The Prince and the Pauper Book Release Day!

The big date is here! The Pontes Books versions of The Prince and the Pauper are available starting TODAY!

How to find the books:

  • All of the books are available on Amazon (try seaching “The Prince and the Pauper Pontes Books”), but since this company and these novels are brand new, they don’t always show up initially in search results on Amazon. The easiest way to get direct links to all the different versions is to visit our Products Page.

How do I know which book(s) to order? Check out the guide below for an explanation of the different versions.

If you are still unsure about which book is right for you, below we offer a few examples of common scenarios in which someone might be choosing to order one or more Pontes version of The Prince and the Pauper. Use these scenarios to help guide your decision.

Scenario #1: A teacher is looking to purchase books for a whole class where students will be reading at least a portion of the story together in class. Students will be responsible for reading at least a portion of the story independently.
Recommended book(s): a combination of Red, Orange, Purple, and Pink
Rationale: When a portion of the book is read in class together, the students need to have a common text to read from. The Red, Orange, Purple, and Pink versions all have the original text by Mark Twain included. This way, students can be exposed to the original language and structure that makes Twain’s writing so unique. Students with strong reading skills can be assigned the Red version, which does not contain any other bridge versions, only Twain’s original words. Students who may need a little bit more support while reading a text as challenging as Twain’s can be assigned the Orange, Purple, or Pink versions, based on their own needs as a reader. These students can then flip over to the Bridge version when they are confused or if they are working to complete a reading assignment independently.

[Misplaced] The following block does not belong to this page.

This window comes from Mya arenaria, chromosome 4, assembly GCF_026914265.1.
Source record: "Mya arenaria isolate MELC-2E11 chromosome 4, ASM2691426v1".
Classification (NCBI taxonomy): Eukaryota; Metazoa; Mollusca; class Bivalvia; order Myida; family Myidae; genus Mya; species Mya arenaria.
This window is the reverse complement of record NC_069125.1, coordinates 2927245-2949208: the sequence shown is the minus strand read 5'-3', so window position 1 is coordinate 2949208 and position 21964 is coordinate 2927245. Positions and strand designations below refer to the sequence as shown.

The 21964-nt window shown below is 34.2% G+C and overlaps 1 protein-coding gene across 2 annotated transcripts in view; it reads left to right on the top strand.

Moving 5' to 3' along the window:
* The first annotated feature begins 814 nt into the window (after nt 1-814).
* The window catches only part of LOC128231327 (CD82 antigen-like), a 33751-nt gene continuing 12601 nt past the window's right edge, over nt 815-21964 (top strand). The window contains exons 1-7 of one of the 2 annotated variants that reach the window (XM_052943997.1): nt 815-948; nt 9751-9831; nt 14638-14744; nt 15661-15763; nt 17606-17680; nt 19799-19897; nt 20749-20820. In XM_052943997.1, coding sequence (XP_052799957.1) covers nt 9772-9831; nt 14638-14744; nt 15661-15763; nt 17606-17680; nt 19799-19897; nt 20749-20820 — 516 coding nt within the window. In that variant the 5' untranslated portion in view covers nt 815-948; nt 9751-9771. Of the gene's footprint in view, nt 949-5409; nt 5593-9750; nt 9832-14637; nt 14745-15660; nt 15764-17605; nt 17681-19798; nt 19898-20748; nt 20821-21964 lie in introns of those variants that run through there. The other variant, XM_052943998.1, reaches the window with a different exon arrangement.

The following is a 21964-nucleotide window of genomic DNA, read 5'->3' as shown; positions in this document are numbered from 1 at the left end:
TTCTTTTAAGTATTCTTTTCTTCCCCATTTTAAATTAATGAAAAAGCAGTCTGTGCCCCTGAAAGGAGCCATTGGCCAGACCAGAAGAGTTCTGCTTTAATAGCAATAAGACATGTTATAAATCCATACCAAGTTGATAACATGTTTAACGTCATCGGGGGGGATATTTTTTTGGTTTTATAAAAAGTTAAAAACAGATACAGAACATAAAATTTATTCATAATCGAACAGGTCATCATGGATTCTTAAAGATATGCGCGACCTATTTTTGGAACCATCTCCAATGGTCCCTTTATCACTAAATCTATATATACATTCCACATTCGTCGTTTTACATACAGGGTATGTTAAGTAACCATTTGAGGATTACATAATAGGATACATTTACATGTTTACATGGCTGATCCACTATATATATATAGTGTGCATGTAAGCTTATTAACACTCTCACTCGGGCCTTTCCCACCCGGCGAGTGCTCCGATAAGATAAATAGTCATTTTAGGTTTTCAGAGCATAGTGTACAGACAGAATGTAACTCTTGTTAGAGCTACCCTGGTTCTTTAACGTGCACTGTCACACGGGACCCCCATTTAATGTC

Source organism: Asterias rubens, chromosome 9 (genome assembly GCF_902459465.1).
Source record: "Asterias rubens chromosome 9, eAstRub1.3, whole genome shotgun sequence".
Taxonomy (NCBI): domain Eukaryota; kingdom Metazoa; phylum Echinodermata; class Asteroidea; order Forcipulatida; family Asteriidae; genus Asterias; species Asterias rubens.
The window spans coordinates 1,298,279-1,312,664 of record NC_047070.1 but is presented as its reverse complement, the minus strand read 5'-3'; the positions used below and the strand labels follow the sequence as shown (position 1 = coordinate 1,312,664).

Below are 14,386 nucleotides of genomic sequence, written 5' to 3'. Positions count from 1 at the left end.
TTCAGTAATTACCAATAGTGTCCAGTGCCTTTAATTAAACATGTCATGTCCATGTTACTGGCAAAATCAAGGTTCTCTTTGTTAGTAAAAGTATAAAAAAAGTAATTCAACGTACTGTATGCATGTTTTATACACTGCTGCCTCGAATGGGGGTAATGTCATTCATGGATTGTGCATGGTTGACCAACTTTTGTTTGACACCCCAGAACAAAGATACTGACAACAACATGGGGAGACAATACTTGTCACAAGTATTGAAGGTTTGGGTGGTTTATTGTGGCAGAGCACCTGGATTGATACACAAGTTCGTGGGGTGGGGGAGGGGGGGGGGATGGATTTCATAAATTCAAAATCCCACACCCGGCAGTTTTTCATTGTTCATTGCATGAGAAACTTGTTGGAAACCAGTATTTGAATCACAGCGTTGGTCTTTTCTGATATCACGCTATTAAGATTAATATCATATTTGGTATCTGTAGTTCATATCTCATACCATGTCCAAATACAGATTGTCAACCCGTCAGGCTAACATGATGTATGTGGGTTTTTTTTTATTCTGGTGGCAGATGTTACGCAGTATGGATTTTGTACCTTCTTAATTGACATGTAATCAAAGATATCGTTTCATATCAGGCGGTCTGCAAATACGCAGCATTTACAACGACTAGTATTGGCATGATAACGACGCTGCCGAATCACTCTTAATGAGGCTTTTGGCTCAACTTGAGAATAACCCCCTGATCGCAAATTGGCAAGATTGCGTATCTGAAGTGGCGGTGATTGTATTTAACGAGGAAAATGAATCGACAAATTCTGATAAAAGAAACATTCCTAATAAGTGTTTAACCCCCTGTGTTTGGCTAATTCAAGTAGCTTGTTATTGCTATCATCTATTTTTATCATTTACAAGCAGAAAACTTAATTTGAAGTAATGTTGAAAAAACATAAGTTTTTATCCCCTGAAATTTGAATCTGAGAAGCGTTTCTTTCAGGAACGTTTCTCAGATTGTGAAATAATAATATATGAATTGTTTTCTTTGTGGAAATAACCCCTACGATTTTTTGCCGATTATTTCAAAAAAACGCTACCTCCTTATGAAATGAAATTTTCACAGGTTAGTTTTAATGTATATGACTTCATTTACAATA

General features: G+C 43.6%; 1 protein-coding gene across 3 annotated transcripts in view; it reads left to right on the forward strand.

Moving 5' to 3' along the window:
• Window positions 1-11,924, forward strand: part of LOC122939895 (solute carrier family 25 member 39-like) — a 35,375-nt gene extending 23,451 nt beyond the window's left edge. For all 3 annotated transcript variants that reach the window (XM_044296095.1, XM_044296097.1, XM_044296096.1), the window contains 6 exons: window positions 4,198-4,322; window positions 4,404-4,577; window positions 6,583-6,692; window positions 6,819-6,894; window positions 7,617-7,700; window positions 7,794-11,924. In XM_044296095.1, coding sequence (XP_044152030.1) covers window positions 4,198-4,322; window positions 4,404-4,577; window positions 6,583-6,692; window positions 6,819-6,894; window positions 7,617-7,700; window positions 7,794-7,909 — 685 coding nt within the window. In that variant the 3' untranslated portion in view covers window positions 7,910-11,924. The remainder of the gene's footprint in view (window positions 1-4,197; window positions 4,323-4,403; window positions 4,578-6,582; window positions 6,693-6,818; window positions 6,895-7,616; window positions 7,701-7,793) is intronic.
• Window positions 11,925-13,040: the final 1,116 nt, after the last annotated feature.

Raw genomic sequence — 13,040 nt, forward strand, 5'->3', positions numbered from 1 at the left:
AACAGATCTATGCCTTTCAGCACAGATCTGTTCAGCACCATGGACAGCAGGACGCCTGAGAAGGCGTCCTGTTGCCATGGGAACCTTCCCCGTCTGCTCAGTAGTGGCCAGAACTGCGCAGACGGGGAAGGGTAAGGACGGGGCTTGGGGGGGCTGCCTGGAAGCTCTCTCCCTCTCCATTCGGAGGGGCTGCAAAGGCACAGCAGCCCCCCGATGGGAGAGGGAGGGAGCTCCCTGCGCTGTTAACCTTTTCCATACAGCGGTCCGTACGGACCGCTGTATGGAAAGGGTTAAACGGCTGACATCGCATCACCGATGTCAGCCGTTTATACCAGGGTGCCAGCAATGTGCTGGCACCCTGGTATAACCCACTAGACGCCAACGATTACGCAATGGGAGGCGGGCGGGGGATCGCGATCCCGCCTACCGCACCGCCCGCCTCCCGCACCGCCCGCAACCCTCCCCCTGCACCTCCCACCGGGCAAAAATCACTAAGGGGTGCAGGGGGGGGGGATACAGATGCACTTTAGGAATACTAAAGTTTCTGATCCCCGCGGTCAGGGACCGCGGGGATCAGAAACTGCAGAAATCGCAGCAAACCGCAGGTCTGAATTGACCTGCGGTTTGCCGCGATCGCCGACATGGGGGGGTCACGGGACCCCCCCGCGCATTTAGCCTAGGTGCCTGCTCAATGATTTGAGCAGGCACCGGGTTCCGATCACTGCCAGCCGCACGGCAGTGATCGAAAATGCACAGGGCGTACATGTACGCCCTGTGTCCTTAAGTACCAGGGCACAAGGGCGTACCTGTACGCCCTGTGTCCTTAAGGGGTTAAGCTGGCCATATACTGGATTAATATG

Scenario #2: A teacher is looking to purchase books for small, leveled, reading groups. The students will always be reading the stories either in their separate groups or independently.
Recommended book(s): a combination of Red, Yellow, Blue, and White
Rationale: Though the parallel text versions could work in this scenario as well, it may just be easier to assign students the “stand-alone” Bridge Versions. Twain’s original language does not appear in the Yellow, Blue, or White versions, but if the groups will always be reading separately, there is no need to necessarily have a text with the same wording among all students. It is still possible to have whole-class discussions about the story because all students will be reading the same content, just with tweaks to vocabulary, sentence structure, and length.

Scenario #3: A parent is looking to purchase a book for their child, who will be reading The Prince in the Pauper for a class in the near future.
Recommended book(s): Red, Orange, Purple or Pink
Rationale: If your child will be reading the book as a class, then they will likely be reading Twain’s original unabridged version. If your child is a strong reader, then purchasing the Red version would be best because it will match what all other students will be reading from. If your child could use a little bit of support while reading a text this complicated, choose the Orange, Purple, or Pink versions based on their needs. They will still have the original version inside their book, but will have a Bridge version to allow them to read the story at a level closer to their own ability. Your child could pre-read the bridge version ahead of time to prepare for reading the original in class, could read it after reading the original version in class, or could simply refer to it when confusion arises.